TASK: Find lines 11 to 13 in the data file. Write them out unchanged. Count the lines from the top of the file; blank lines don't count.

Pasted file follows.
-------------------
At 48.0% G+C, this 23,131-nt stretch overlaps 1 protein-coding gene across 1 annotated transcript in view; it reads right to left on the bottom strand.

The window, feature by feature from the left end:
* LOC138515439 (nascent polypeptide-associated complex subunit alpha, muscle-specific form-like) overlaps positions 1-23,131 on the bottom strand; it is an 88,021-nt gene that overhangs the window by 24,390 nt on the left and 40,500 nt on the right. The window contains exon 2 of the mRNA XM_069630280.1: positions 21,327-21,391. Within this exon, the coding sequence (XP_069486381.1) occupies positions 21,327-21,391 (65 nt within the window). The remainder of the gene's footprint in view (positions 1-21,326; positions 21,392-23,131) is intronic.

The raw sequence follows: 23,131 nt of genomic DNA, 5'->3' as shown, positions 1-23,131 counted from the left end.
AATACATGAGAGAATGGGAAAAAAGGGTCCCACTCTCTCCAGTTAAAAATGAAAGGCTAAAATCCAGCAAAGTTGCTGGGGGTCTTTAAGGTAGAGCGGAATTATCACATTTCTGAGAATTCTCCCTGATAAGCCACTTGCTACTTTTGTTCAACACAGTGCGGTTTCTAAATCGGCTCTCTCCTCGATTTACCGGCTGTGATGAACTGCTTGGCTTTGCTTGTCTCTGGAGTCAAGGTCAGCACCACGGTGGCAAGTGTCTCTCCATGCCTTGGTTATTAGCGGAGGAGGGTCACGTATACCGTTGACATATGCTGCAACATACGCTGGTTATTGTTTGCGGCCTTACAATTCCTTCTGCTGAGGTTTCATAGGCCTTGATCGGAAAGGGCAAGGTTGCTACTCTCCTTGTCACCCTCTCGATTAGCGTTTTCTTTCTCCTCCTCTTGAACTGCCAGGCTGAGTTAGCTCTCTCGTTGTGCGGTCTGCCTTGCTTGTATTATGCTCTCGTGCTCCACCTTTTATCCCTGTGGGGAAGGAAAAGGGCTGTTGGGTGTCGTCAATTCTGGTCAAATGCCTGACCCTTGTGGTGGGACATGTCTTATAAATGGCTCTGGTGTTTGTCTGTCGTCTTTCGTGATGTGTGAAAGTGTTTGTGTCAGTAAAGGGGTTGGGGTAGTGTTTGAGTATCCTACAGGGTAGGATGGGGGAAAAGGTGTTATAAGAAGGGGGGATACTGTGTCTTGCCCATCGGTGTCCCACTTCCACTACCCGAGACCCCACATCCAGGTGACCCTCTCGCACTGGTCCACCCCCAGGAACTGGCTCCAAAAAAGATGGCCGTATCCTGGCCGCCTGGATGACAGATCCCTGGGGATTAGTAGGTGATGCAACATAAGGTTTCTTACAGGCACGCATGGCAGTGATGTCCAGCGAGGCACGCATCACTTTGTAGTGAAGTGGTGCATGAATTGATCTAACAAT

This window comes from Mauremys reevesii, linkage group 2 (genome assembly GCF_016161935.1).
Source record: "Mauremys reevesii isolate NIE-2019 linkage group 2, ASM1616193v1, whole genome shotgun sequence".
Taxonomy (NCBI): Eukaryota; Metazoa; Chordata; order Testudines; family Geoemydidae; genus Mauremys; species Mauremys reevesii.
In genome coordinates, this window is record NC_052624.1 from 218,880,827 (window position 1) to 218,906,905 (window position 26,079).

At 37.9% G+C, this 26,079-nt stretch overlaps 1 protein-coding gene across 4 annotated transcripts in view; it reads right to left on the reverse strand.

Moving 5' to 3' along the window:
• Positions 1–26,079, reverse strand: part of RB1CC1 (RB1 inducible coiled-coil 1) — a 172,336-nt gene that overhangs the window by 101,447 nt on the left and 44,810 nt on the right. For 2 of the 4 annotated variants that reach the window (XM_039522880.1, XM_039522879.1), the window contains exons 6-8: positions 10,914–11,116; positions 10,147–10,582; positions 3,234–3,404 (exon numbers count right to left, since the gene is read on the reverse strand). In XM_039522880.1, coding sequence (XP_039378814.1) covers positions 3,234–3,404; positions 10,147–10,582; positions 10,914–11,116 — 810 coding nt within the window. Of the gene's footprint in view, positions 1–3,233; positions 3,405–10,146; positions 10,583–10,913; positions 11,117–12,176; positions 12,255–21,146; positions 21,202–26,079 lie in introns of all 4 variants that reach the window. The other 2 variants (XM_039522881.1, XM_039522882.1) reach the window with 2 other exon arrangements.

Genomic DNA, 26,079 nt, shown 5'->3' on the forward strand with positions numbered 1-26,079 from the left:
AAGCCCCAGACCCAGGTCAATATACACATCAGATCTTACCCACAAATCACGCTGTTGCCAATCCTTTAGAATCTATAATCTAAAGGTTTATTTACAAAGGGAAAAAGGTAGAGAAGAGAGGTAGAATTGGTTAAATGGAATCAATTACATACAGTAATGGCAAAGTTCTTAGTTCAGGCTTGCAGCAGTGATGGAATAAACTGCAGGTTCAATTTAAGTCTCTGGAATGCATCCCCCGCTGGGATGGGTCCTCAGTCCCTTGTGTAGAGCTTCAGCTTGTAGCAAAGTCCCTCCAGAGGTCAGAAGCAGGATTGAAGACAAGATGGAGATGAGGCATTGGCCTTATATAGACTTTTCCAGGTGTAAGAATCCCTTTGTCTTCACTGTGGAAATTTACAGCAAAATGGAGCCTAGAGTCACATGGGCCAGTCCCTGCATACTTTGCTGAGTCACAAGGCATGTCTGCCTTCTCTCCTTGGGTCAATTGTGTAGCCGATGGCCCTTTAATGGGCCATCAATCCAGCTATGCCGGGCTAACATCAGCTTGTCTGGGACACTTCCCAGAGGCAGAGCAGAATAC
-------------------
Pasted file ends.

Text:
Moving 5' to 3' along the window:
• Positions 1–26,079, reverse strand: part of RB1CC1 (RB1 inducible coiled-coil 1) — a 172,336-nt gene that overhangs the window by 101,447 nt on the left and 44,810 nt on the right. For 2 of the 4 annotated variants that reach the window (XM_039522880.1, XM_039522879.1), the window contains exons 6-8: positions 10,914–11,116; positions 10,147–10,582; positions 3,234–3,404 (exon numbers count right to left, since the gene is read on the reverse strand). In XM_039522880.1, coding sequence (XP_039378814.1) covers positions 3,234–3,404; positions 10,147–10,582; positions 10,914–11,116 — 810 coding nt within the window. Of the gene's footprint in view, positions 1–3,233; positions 3,405–10,146; positions 10,583–10,913; positions 11,117–12,176; positions 12,255–21,146; positions 21,202–26,079 lie in introns of all 4 variants that reach the window. The other 2 variants (XM_039522881.1, XM_039522882.1) reach the window with 2 other exon arrangements.

Genomic DNA, 26,079 nt, shown 5'->3' on the forward strand with positions numbered 1-26,079 from the left: